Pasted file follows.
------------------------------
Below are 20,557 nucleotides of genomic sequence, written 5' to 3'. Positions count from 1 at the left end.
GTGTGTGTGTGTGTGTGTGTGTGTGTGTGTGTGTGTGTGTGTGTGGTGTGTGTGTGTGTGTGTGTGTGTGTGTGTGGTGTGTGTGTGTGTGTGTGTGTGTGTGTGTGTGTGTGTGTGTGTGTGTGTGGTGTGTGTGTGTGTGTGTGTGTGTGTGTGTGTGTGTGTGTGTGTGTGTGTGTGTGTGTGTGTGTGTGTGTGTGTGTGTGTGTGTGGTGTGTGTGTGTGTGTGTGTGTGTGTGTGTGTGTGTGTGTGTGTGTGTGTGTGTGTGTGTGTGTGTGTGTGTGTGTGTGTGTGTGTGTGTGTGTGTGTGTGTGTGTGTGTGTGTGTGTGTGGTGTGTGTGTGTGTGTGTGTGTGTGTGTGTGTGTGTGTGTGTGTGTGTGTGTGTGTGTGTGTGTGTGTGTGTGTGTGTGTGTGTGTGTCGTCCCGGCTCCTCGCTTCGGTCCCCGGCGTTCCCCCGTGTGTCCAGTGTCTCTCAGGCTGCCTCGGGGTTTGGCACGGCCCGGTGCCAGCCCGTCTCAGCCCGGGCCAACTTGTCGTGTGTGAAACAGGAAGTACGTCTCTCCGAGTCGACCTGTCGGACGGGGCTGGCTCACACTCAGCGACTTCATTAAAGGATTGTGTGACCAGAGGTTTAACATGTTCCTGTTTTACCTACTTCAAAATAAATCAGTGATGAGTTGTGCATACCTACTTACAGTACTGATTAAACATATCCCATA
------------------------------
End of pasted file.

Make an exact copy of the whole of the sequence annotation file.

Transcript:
Below are 20,557 nucleotides of genomic sequence, written 5' to 3'. Positions count from 1 at the left end.
GTGTGTGTGTGTGTGTGTGTGTGTGTGTGTGTGTGTGTGTGTGTGGTGTGTGTGTGTGTGTGTGTGTGTGTGTGTGGTGTGTGTGTGTGTGTGTGTGTGTGTGTGTGTGTGTGTGTGTGTGTGTGTGGTGTGTGTGTGTGTGTGTGTGTGTGTGTGTGTGTGTGTGTGTGTGTGTGTGTGTGTGTGTGTGTGTGTGTGTGTGTGTGTGTGTGGTGTGTGTGTGTGTGTGTGTGTGTGTGTGTGTGTGTGTGTGTGTGTGTGTGTGTGTGTGTGTGTGTGTGTGTGTGTGTGTGTGTGTGTGTGTGTGTGTGTGTGTGTGTGTGTGTGTGTGTGGTGTGTGTGTGTGTGTGTGTGTGTGTGTGTGTGTGTGTGTGTGTGTGTGTGTGTGTGTGTGTGTGTGTGTGTGTGTGTGTGTGTGTGTCGTCCCGGCTCCTCGCTTCGGTCCCCGGCGTTCCCCCGTGTGTCCAGTGTCTCTCAGGCTGCCTCGGGGTTTGGCACGGCCCGGTGCCAGCCCGTCTCAGCCCGGGCCAACTTGTCGTGTGTGAAACAGGAAGTACGTCTCTCCGAGTCGACCTGTCGGACGGGGCTGGCTCACACTCAGCGACTTCATTAAAGGATTGTGTGACCAGAGGTTTAACATGTTCCTGTTTTACCTACTTCAAAATAAATCAGTGATGAGTTGTGCATACCTACTTACAGTACTGATTAAACATATCCCATA